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The Advantages of Asphalt Driveways and Concrete Driveways

Weather: Asphalt Holds Up to Changing Seasons

Residential driveways are commonly made from either asphalt or concrete, and each material is preferable in certain situations. Here's a look at the advantages of asphalt and of concrete, along with when you might use either one.

The elasticity of asphalt and concrete make the materials suitable for different types of weather.

Asphalt is somewhat elastic. While you can't see the material shrink and expand, it will shift slightly when conditions change. This lets asphalt respond to changing weather well, as it'll contract during winter's cold temperatures and expand during summer's hot temperatures. The elasticity helps prevent asphalt from cracking simply due to seasonal changes.

Concrete is a rigid substance that won't contract or expand. Instead, it'll crack when extreme temperature changes force it to shift. This can lead to deep or long cracks appearing during seasonal shifts. Concrete is a more lightly colored material, however, and it won't absorb bright sunlight easily. This keeps concrete cooler during extremely hot summer afternoons.

If you're in a region where seasons change frequently, an asphalt driveway will be better suited for the climate. If you're in the South, where temperatures can get into the triple-digits during summer, a concrete driveway will be less hot.

Should you need help installing or repairing an asphalt driveway, contact Arrow Black Top & Masonry, Inc.​

Asphalt driveways and concrete driveways have different maintenance needs, but those needs even out. An asphalt driveway will require more frequent but less intensive service, while a concrete driveway will be fine for a while but then will have to be fully replaced.

Asphalt driveways should be resealed about every three years. This gives them a new coating of asphalt, and it has both a functional and an aesthetic purpose. The sealing fills in cracks and helps maintain the strength of the driveway. It also covers up spills and stains, making the driveway look like it's new.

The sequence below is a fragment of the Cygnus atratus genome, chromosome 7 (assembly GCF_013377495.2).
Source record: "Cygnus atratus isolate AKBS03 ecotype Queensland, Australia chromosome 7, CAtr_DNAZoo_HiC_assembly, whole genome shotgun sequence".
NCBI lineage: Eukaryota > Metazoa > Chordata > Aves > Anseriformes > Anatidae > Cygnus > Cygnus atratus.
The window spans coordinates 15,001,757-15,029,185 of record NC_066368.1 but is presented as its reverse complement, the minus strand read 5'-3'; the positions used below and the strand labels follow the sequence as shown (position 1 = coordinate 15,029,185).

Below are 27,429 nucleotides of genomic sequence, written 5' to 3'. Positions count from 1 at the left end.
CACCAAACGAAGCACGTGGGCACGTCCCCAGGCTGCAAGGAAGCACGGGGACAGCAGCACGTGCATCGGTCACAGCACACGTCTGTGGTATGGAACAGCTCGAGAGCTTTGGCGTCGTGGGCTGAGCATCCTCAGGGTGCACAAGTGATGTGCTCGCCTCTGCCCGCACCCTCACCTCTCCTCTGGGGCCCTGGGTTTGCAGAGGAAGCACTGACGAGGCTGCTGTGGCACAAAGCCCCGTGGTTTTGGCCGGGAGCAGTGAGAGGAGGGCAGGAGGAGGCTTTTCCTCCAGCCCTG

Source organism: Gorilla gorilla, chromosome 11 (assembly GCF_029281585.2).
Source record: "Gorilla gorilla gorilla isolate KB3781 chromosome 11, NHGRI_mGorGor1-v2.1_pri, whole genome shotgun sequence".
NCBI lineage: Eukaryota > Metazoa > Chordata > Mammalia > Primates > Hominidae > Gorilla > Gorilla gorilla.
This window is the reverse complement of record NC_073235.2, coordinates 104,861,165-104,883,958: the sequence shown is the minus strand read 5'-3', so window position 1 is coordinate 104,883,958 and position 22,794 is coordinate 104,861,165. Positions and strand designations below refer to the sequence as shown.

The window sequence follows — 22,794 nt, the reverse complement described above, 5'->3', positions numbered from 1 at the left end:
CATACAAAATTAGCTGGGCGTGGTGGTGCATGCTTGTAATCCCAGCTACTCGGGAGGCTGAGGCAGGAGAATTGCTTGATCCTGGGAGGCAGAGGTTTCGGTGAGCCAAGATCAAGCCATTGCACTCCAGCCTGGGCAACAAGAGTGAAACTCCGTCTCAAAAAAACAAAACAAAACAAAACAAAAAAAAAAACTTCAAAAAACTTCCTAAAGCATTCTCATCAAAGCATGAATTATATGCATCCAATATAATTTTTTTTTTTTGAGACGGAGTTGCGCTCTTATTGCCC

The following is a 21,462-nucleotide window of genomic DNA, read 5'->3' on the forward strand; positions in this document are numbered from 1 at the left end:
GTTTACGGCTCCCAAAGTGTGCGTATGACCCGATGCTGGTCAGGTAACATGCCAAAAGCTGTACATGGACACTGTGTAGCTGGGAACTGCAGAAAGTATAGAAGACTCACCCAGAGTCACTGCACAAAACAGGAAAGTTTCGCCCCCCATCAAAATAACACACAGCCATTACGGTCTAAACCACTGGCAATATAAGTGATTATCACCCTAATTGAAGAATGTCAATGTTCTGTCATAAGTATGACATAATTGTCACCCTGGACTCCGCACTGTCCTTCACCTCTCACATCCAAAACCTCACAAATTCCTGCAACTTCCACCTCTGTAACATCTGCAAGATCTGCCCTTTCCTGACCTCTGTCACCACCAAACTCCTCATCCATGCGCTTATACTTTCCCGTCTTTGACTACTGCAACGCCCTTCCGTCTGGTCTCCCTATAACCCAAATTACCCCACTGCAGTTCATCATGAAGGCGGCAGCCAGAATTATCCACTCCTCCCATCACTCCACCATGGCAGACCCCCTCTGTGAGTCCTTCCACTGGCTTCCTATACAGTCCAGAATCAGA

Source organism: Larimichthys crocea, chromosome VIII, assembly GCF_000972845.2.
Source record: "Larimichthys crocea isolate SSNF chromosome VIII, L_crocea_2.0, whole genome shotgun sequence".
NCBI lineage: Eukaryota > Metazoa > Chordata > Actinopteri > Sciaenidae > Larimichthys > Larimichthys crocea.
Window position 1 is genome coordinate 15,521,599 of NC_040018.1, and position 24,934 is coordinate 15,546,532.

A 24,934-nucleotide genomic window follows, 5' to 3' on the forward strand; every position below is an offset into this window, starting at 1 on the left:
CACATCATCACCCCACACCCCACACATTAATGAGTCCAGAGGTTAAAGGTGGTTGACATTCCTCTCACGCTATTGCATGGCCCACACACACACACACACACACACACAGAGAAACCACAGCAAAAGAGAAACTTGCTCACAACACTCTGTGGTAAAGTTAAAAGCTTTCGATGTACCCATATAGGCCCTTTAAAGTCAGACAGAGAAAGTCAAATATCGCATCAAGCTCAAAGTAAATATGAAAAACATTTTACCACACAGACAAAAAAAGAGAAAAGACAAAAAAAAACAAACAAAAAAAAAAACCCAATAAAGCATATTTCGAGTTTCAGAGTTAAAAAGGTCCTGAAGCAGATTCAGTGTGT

When applied to an asphalt driveway, the sealant used can make significant repairs to existing asphalt. Even deep or long cracks can frequently be fixed by sealing an asphalt driveway.

Concrete driveways don't require the three-year upkeep schedule that asphalt driveways do. A concrete driveway will last for years with no maintenance, just as concrete buildings stand for years with no attention given to their foundations or exterior walls.

Concrete driveways can't be repaired as easily as asphalt driveways can, however. While they're less likely to break down, large cracks in concrete driveways can't be fixed. Even fixing small ones often leaves unsightly patches. Thus, a broken-down concrete driveway typically must be fully replaced.

Budget: Asphalt Costs Less Than Concrete

If budget is your primary consideration, asphalt driveways cost less to put in than concrete ones do. 

An asphalt driveway generally costs between $2 and $5 per square foot, while a concrete one usually runs between $3 and $10 per square foot (and sometimes can be even more). While a few dollars per square foot might seem relatively minor, the difference in cost becomes significant when calculated over the surface area of an entire driveway. 

A fairly typical driveway might measure 12 feet by 50 feet, or 600 square feet in total. This size driveway would cost between $1,200 and $3,000 if paved with asphalt. A concrete driveway would cost hundreds or thousands more. It'd be between $1,800 and $6,000 in total.

This difference in cost is why many homeowners choose to have an asphalt driveway. It's a great solution for entry-level homes that have relatively low values, investment properties where costs should be kept as low as possible, and for anyone who wants to spend less on a driveway.

Maintenance: Asphalt Requires More Frequent, But Less Intensive Maintenance